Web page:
Letters for Monday, May 26, 2014

• We must do more • Which side do you trust more? • Poor roads nobody’s fault alone

We must do more 

The Department of Health has found low levels of pesticides throughout the whole state. Isn’t it interesting how rare you hear about high exposure levels? They seem to be always within state guidelines. You don’t think the biotech companies have lobbyists that make sure our government agencies’ reports show low levels of pesticides, do you? Naw! They did say that exposure for aquatic life was too high. OK, so what are they going to do about it? In other words, the pesticide companies are killing our reefs and aquatic life. So government people, do something!

I just received my annual newsletter from a nonprofit I used to work for called Jacobs’s Heart Children Cancer Support Services. At present, they have 161 children in three counties in California that have been diagnosed with cancer. That’s up from 10 years ago when we had around 100 children. About two-thirds of these families are migrant farm workers that live next to the fields they work in. These fields are sprayed regularly with pesticides. Just like what the biotech companies want to do to us. You don’t even have to be a scientist to see what’s going on. Can the people who think these biotech companies are our friend see why we are concerned? Don’t let their money buy your common sense. How would you feel if your child, grandchild, or a friend’s child was diagnosed with cancer?

Here is a statistic that should chill you to your core, it did me. According to the American Cancer Society, the estimated number of new cancer cases for Hawaii is 6,640 for the year 2014. That’s 6,640 fellow human beings who will be diagnosed with cancer this year just in Hawaii. If you don’t believe me, you can go to cancer.org and see for yourself. This is totally unacceptable. We need to open our eyes, minds and hearts and put a stop to this immediately. There really is no safe place to spray poison because we all live in the same fish bowl, so to speak. So you people who think we are just some anti-GMO crazies, do your homework.

Our government isn’t doing enough to protect the citizens. They like their padded pockets too much. We have to keep moving forward and stop these companies from poisoning our land, air, water and people.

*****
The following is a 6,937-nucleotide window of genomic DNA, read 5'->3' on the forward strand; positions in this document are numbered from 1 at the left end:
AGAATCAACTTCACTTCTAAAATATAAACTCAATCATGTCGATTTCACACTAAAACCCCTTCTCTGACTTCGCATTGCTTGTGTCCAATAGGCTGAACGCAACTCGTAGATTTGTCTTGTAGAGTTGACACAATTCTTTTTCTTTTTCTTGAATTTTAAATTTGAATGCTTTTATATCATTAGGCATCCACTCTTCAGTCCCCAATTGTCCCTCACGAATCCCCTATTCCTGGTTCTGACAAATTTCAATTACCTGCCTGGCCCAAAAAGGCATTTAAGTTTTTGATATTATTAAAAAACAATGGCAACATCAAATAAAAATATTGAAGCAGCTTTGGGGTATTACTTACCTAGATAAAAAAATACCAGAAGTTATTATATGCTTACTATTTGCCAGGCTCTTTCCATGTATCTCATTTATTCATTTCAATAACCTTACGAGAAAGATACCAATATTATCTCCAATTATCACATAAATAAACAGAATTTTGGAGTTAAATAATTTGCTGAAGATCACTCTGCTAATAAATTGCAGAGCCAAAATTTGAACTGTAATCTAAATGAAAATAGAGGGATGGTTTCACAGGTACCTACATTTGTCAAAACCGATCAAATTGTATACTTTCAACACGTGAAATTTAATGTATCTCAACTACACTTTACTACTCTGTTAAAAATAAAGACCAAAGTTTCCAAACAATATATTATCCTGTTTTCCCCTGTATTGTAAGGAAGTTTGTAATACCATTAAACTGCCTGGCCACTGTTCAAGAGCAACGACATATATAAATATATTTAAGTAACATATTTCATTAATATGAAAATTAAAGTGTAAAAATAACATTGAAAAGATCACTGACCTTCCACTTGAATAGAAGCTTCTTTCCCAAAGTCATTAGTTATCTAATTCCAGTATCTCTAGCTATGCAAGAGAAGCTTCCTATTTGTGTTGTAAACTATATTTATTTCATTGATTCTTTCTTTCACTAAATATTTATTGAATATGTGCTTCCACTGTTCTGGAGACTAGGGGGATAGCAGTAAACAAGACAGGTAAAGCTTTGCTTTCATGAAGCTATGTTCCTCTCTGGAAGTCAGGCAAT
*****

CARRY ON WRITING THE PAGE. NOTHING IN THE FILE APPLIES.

Linda Bothe


Which side do you trust more?

On one side of the GMO issue: Babes, surfers, models, cage fighters, celebrities, conspiracy theorists, paid activists and politicians, using Facebook memes, parades and concerts to spread their beliefs.

On the other side: Independent scientists, full-time farmers, and every major scientific organization on the planet, using peer-reviewed studies and data to defend their conclusions.

Will you look to professional activists, or will you look to experts for your information about GMOs?


Chuck Lasker


Poor roads nobody’s fault alone

Mr. Zwiebel misinterpreted my guest commentary rebuttal of April 14 to JoAnn Yukimura’s guest commentary by accusing me of saying that the reason for Kauai’s roads not being widened is her fault. She is not at fault for the condition of our roads and streets. But her support for the multimodal land transportation plan, which is just another feel-good program without practical application for usage on Kauai, interferes with the necessary steps being taken to improve them.

Yes, I well understand that paving our roads properly and getting alternate routes will be costly, I have said this many times over the years.

The only people I will be doing a “great disservice” to by what I said in my article by stating the facts and telling the truth are citizens like you who want to live in this dream world with JoAnn.

I quoted a recent Garden Island article in my story and since you have gone off on a tangent and didn’t read it or didn’t want to, I will quote it again because wiser people than I have similar ideas about our roads. 

“The multimodal land transportation plan won’t ease our traffic problems significantly or in the future. Sorry but this is a society that likes to drive, no matter what the cost of gas. We love our cars (as does JoAnn and all council members who advocate bikes, buses and walking!) and changing that lifestyle is generations down the road.”

And if you have listened to my testimonies over the years, you will know that I have suggested ways to fund alternate roads such as taking the millions of dollars being spent on this bike path (whether it’s our 20 percent or the feds 80 percent, it is all our money) and putting it into our road system.

Enhancement of our roads and streets is a critical problem. It needs to be taken seriously.


Glenn Mickens



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